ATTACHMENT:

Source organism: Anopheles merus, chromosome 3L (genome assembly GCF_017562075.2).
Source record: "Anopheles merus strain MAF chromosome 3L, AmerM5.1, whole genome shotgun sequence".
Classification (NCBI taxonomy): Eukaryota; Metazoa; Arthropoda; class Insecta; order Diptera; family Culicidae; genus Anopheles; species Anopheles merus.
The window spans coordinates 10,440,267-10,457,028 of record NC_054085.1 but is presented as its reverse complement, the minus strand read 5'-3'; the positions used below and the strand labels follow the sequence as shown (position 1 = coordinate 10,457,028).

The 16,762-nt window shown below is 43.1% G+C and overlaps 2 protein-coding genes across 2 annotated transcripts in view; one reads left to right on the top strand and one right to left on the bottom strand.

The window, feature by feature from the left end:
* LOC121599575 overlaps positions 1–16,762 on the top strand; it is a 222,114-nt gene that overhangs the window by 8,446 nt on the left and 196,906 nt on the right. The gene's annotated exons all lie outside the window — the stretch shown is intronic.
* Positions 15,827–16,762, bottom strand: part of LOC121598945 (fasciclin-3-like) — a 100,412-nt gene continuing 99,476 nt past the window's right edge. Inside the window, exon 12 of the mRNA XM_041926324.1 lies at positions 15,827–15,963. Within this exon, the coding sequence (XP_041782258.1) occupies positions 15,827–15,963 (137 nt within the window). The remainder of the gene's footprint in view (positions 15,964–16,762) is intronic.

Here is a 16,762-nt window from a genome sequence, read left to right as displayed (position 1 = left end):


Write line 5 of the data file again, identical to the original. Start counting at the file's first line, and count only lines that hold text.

The 16,762-nt window shown below is 43.1% G+C and overlaps 2 protein-coding genes across 2 annotated transcripts in view; one reads left to right on the top strand and one right to left on the bottom strand.